Aside from cigars and cigarettes, our biggest sellers at Nathanson Cigar and Tobacco were chewing tobaccos. Minnesotans’ favorite brands in my day were Copenhagen and Skoal. They were the working man’s “chaws” of choice.
My indoctrination into the world of the tobacco chewer was the day I was asked to call on an account on Washington Avenue in the Gateway district of downtown Minneapolis, which bordered the railroad yards.
One would never recognize that area today as it is now the pride of the city’s big reclamation project. In my day however, it was skid row, the city’s tenderloin district, where railroad laborers, bums and ladies for hire shared its bars, flophouses and missions in a twenty square block area. It was considered by the folks “uptown” as a “blight” on the city.
My assignment that day was to deliver an order to a popular tavern called “The Stockholm”. In addition I was supposed to introduce a new product to this particular account, a mint flavored chewing tobacco produced by the manufacturer of Skoal.
It was the first time I had called on The Stockholm or, for that matter, any other account in the Gateway district. I was surprised to find a pretty good sized afternoon crowd when I walked in with my delivery. There were a dozen or more men and a couple of women hanging out at the bar. The pungent odor of stale beer was overwhelming.
I followed the bartender, a big Norwegian guy, through a couple of swinging doors, into a store room, where he checked out his order which consisted of six boxes of cigars, various cartons of cigarettes and related tobacco products.
“What’s this?” he said when he came to a small stack of blue tins bearing the Skoal label.
I replied that it was a new chewing tobacco with a mint flavor.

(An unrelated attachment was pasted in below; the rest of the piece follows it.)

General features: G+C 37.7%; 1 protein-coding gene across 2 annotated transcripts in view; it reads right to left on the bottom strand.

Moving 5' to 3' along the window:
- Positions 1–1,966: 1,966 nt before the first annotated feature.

“Are you kidding?” he said. “Do you really think my customers will chew tobacco that tastes like candy?”
“Oh it’s really good.” I assured him. “It’s going to be a big seller.”
“Oh really? Humm. Well… let’s go out and show it to the boys.”
I followed him out to the bar where he passed around a few cans to some of his customers.
“What do you think, men?” he asked. “Would any of you pay a dime for a can of peppermint snuff?”
“Peppermint?… You gotta be kidding,” was just one of the derogatory comments.
“Well,” said the big guy, “this kid thinks I should buy an order,” and turning to me he asked, “What do you chew kid?”
I didn’t know what to say. What could I say? I replied shakily that I was only 17 and didn’t “chew”.
“Have you ever tried it?” And then, answering his own question, he said, “I’ll tell you what… you try it and if you like it, I’ll buy it.” And turning to the now gathering crowd, he said “That’s fair, isn’t it boys?”
Everyone nodded as he opened a can and held it out to me. What could I do? It really did smell like peppermint. So, while everyone looked on, I took a pinch and, as I had seen so many working men do, I rolled the tobacco into a little ball and with the encouragement of my audience, placed it in a corner of my mouth between my lower lip and my teeth. It took only a few seconds for the burning sensation of the tobacco-saliva mixture to reach my brain. I spat out the wad into my hand, probably swallowing some of that juice. I was sure my face was going to explode there on the spot.
“By gum,” one man said, “I think the kid may have swallowed some of the chaw.”
Another man said, “How about that?” as I coughed and spit into the napkin he handed me.
“Here kid… take a big swig of this.”
It was the bartender with a schooner of beer in his hand. It saved my life. I gargled that beer and swallowed most of it. I was not a beer drinker at the time, but that schooner saved my life.